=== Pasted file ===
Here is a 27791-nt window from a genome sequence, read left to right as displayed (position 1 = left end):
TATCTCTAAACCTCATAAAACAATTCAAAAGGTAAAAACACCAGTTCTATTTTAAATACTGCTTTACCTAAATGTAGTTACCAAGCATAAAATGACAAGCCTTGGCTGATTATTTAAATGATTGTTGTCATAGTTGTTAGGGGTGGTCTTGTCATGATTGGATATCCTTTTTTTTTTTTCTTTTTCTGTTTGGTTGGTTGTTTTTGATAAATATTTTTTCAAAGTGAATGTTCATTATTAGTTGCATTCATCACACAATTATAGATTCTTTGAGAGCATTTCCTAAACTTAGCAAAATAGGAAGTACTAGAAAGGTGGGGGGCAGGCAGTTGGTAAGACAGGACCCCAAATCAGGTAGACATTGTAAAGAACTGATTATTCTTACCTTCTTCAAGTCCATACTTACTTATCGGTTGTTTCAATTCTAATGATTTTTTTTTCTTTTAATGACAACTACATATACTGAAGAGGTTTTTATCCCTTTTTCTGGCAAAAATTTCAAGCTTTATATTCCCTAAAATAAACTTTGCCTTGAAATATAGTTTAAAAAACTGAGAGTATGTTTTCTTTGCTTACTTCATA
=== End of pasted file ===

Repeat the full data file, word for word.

Here is a 27791-nt window from a genome sequence, read left to right as displayed (position 1 = left end):
TATCTCTAAACCTCATAAAACAATTCAAAAGGTAAAAACACCAGTTCTATTTTAAATACTGCTTTACCTAAATGTAGTTACCAAGCATAAAATGACAAGCCTTGGCTGATTATTTAAATGATTGTTGTCATAGTTGTTAGGGGTGGTCTTGTCATGATTGGATATCCTTTTTTTTTTTTCTTTTTCTGTTTGGTTGGTTGTTTTTGATAAATATTTTTTCAAAGTGAATGTTCATTATTAGTTGCATTCATCACACAATTATAGATTCTTTGAGAGCATTTCCTAAACTTAGCAAAATAGGAAGTACTAGAAAGGTGGGGGGCAGGCAGTTGGTAAGACAGGACCCCAAATCAGGTAGACATTGTAAAGAACTGATTATTCTTACCTTCTTCAAGTCCATACTTACTTATCGGTTGTTTCAATTCTAATGATTTTTTTTTCTTTTAATGACAACTACATATACTGAAGAGGTTTTTATCCCTTTTTCTGGCAAAAATTTCAAGCTTTATATTCCCTAAAATAAACTTTGCCTTGAAATATAGTTTAAAAAACTGAGAGTATGTTTTCTTTGCTTACTTCATA